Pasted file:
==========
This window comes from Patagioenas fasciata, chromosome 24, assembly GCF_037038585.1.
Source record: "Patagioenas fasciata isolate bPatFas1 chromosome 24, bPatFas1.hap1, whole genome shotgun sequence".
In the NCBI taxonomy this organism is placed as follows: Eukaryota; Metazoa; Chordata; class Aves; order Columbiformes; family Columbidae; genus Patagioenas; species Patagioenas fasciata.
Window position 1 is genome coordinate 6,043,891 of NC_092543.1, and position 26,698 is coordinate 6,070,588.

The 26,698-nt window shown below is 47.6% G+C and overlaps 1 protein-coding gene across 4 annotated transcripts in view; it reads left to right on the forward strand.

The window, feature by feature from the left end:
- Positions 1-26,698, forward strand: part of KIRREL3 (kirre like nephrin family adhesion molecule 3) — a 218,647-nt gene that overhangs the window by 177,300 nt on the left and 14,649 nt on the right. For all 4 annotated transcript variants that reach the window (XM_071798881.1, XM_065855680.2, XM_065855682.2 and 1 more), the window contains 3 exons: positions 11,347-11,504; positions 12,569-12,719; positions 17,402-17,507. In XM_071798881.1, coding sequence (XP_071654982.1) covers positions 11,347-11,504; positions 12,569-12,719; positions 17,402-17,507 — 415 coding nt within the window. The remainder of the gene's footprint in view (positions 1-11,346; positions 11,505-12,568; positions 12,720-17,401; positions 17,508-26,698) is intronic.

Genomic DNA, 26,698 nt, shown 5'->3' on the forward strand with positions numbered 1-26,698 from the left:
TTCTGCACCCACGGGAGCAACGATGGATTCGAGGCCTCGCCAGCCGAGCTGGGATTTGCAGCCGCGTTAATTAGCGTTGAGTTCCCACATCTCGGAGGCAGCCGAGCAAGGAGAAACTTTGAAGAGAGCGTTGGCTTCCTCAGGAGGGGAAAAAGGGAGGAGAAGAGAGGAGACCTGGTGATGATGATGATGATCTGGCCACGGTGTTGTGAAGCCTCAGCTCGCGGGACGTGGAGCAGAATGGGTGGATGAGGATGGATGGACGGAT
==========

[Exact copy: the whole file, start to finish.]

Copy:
This window comes from Patagioenas fasciata, chromosome 24, assembly GCF_037038585.1.
Source record: "Patagioenas fasciata isolate bPatFas1 chromosome 24, bPatFas1.hap1, whole genome shotgun sequence".
In the NCBI taxonomy this organism is placed as follows: Eukaryota; Metazoa; Chordata; class Aves; order Columbiformes; family Columbidae; genus Patagioenas; species Patagioenas fasciata.
Window position 1 is genome coordinate 6,043,891 of NC_092543.1, and position 26,698 is coordinate 6,070,588.

The 26,698-nt window shown below is 47.6% G+C and overlaps 1 protein-coding gene across 4 annotated transcripts in view; it reads left to right on the forward strand.

The window, feature by feature from the left end:
- Positions 1-26,698, forward strand: part of KIRREL3 (kirre like nephrin family adhesion molecule 3) — a 218,647-nt gene that overhangs the window by 177,300 nt on the left and 14,649 nt on the right. For all 4 annotated transcript variants that reach the window (XM_071798881.1, XM_065855680.2, XM_065855682.2 and 1 more), the window contains 3 exons: positions 11,347-11,504; positions 12,569-12,719; positions 17,402-17,507. In XM_071798881.1, coding sequence (XP_071654982.1) covers positions 11,347-11,504; positions 12,569-12,719; positions 17,402-17,507 — 415 coding nt within the window. The remainder of the gene's footprint in view (positions 1-11,346; positions 11,505-12,568; positions 12,720-17,401; positions 17,508-26,698) is intronic.

Genomic DNA, 26,698 nt, shown 5'->3' on the forward strand with positions numbered 1-26,698 from the left:
TTCTGCACCCACGGGAGCAACGATGGATTCGAGGCCTCGCCAGCCGAGCTGGGATTTGCAGCCGCGTTAATTAGCGTTGAGTTCCCACATCTCGGAGGCAGCCGAGCAAGGAGAAACTTTGAAGAGAGCGTTGGCTTCCTCAGGAGGGGAAAAAGGGAGGAGAAGAGAGGAGACCTGGTGATGATGATGATGATCTGGCCACGGTGTTGTGAAGCCTCAGCTCGCGGGACGTGGAGCAGAATGGGTGGATGAGGATGGATGGACGGAT